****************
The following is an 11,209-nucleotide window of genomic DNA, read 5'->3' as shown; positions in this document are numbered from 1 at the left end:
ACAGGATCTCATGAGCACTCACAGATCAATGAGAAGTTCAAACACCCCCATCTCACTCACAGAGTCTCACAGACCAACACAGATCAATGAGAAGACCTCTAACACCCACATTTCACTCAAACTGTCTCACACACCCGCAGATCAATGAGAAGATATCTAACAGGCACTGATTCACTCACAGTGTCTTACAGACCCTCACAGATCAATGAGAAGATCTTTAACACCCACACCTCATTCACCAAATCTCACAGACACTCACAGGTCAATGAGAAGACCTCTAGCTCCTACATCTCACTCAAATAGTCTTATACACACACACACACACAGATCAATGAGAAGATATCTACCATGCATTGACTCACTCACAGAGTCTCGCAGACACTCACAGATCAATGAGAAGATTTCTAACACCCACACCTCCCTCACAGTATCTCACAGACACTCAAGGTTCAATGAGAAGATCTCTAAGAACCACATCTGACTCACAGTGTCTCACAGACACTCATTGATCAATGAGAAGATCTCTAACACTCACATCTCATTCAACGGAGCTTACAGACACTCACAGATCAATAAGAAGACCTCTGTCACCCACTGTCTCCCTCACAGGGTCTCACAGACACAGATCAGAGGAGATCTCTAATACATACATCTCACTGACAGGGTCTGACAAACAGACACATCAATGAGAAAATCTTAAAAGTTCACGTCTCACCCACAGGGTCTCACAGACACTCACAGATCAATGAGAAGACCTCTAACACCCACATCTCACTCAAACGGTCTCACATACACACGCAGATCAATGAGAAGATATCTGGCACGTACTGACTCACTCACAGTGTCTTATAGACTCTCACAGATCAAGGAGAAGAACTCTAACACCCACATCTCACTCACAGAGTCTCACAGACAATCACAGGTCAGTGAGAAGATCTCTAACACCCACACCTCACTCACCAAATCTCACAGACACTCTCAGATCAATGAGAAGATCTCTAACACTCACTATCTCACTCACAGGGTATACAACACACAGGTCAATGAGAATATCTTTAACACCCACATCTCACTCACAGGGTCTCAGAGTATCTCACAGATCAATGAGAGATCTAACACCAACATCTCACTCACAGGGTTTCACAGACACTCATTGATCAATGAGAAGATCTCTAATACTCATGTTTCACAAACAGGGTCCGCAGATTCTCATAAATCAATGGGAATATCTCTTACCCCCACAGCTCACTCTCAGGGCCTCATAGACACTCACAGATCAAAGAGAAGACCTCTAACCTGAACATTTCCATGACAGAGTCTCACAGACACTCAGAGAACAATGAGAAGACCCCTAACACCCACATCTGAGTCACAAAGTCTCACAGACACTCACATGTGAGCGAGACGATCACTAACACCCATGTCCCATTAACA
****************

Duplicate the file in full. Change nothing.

The following is an 11,209-nucleotide window of genomic DNA, read 5'->3' as shown; positions in this document are numbered from 1 at the left end:
ACAGGATCTCATGAGCACTCACAGATCAATGAGAAGTTCAAACACCCCCATCTCACTCACAGAGTCTCACAGACCAACACAGATCAATGAGAAGACCTCTAACACCCACATTTCACTCAAACTGTCTCACACACCCGCAGATCAATGAGAAGATATCTAACAGGCACTGATTCACTCACAGTGTCTTACAGACCCTCACAGATCAATGAGAAGATCTTTAACACCCACACCTCATTCACCAAATCTCACAGACACTCACAGGTCAATGAGAAGACCTCTAGCTCCTACATCTCACTCAAATAGTCTTATACACACACACACACACAGATCAATGAGAAGATATCTACCATGCATTGACTCACTCACAGAGTCTCGCAGACACTCACAGATCAATGAGAAGATTTCTAACACCCACACCTCCCTCACAGTATCTCACAGACACTCAAGGTTCAATGAGAAGATCTCTAAGAACCACATCTGACTCACAGTGTCTCACAGACACTCATTGATCAATGAGAAGATCTCTAACACTCACATCTCATTCAACGGAGCTTACAGACACTCACAGATCAATAAGAAGACCTCTGTCACCCACTGTCTCCCTCACAGGGTCTCACAGACACAGATCAGAGGAGATCTCTAATACATACATCTCACTGACAGGGTCTGACAAACAGACACATCAATGAGAAAATCTTAAAAGTTCACGTCTCACCCACAGGGTCTCACAGACACTCACAGATCAATGAGAAGACCTCTAACACCCACATCTCACTCAAACGGTCTCACATACACACGCAGATCAATGAGAAGATATCTGGCACGTACTGACTCACTCACAGTGTCTTATAGACTCTCACAGATCAAGGAGAAGAACTCTAACACCCACATCTCACTCACAGAGTCTCACAGACAATCACAGGTCAGTGAGAAGATCTCTAACACCCACACCTCACTCACCAAATCTCACAGACACTCTCAGATCAATGAGAAGATCTCTAACACTCACTATCTCACTCACAGGGTATACAACACACAGGTCAATGAGAATATCTTTAACACCCACATCTCACTCACAGGGTCTCAGAGTATCTCACAGATCAATGAGAGATCTAACACCAACATCTCACTCACAGGGTTTCACAGACACTCATTGATCAATGAGAAGATCTCTAATACTCATGTTTCACAAACAGGGTCCGCAGATTCTCATAAATCAATGGGAATATCTCTTACCCCCACAGCTCACTCTCAGGGCCTCATAGACACTCACAGATCAAAGAGAAGACCTCTAACCTGAACATTTCCATGACAGAGTCTCACAGACACTCAGAGAACAATGAGAAGACCCCTAACACCCACATCTGAGTCACAAAGTCTCACAGACACTCACATGTGAGCGAGACGATCACTAACACCCATGTCCCATTAACA